“What’s the punishment?” Nickie asked.
But what Mrs. Beeson must not have heard her over the splash of the rain. “It’s such a responsibility,” she went on. “I’ve agonized over it, I must admit. Some of the things she says--I don’t know. I hate to think she really means--” She shook her head, staring down at the wet sidewalk. “I just hesitate to--”
Then suddenly she stopped, and a little rush of water flowed off the top of her pink hat onto Nickie’s head. Her voice became strong again. “What am I saying? I hesitate? Just because something is hard? Just because it means making a sacrifice? No, no, no. That’s what faith is, isn’t it? Believing even when you don’t understand.”
Nickie looked up at her. She was gazing up at the sky, her eyes shining, paying no attention to the rain falling on her face. “It is?” Nickie said.
“Yes,” said Mrs. Beeson. “It is.” And with that, she hurried away.
p.253-254 The sky was deep, deep blue, an upside-down ocean of air. Was God up there somewhere, looking down on the whole world at once? Deciding who was good and who wasn’t, figuring out what was normal, planning to sweep everything clean? She wanted to know. She wanted to be sure. But this was one area where her overactive imagination didn’t seem to work. She simply could not figure out how a being in the sky, no matter how vast he was, was everywhere. She didn’t see why God would say one thing to the Prophet of Yonwood and another thing to another prophet halfway across the world. Because clearly not all these people who said that God spoke to them heard the same thing. All the fighting nations said God was on their side. How could God be on everyone’s side?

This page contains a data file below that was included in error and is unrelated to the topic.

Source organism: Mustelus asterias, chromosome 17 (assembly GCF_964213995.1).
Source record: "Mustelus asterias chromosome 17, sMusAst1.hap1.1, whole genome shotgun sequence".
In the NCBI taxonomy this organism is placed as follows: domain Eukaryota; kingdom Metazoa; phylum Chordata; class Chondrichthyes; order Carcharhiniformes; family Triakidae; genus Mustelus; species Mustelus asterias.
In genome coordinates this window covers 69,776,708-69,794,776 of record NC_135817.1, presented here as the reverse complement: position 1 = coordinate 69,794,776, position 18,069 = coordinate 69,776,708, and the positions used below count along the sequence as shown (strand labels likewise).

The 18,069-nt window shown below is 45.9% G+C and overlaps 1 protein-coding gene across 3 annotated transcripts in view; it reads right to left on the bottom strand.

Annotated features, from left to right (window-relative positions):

Nickie could only think that either there were lots of different Gods all saying different things to different people, or that God didn’t really speak to people at all, or that people thought they were hearing God speak when really they were hearing something else.
p.255-256 She started back down the trail. If no dogs find the food, she thought, maybe squirrels will. Or that white bear. Of if no one finds it, then it can all be for God. Only not for the Prophet’s God, her mean, picky God who dislikes so many things. It’s for my God, the god of dogs and snakes and dust mites and albino bears and Siamese twins, the god of stars and starships and other dimensions, the god who loves everyone and who makes everything marvelous.
p.297-288 All over the world, people who believe in one truth fought against people who believed in a different truth, all of them believing theirs was the only real truth, and all of them willing to do anything--absolutely anything--to defend it. Nations readied and aimed their missiles. They sent their soldiers to take over cities and fight for land, and as the fighting swarmed across deserts and jungles and seas, new diseases broke out, and warring troops and fleeing refugees carried them to one country after another; hundreds of thousands died. Fear ran like a pack of wolves across the planet, and people were afraid for the survival of the human race.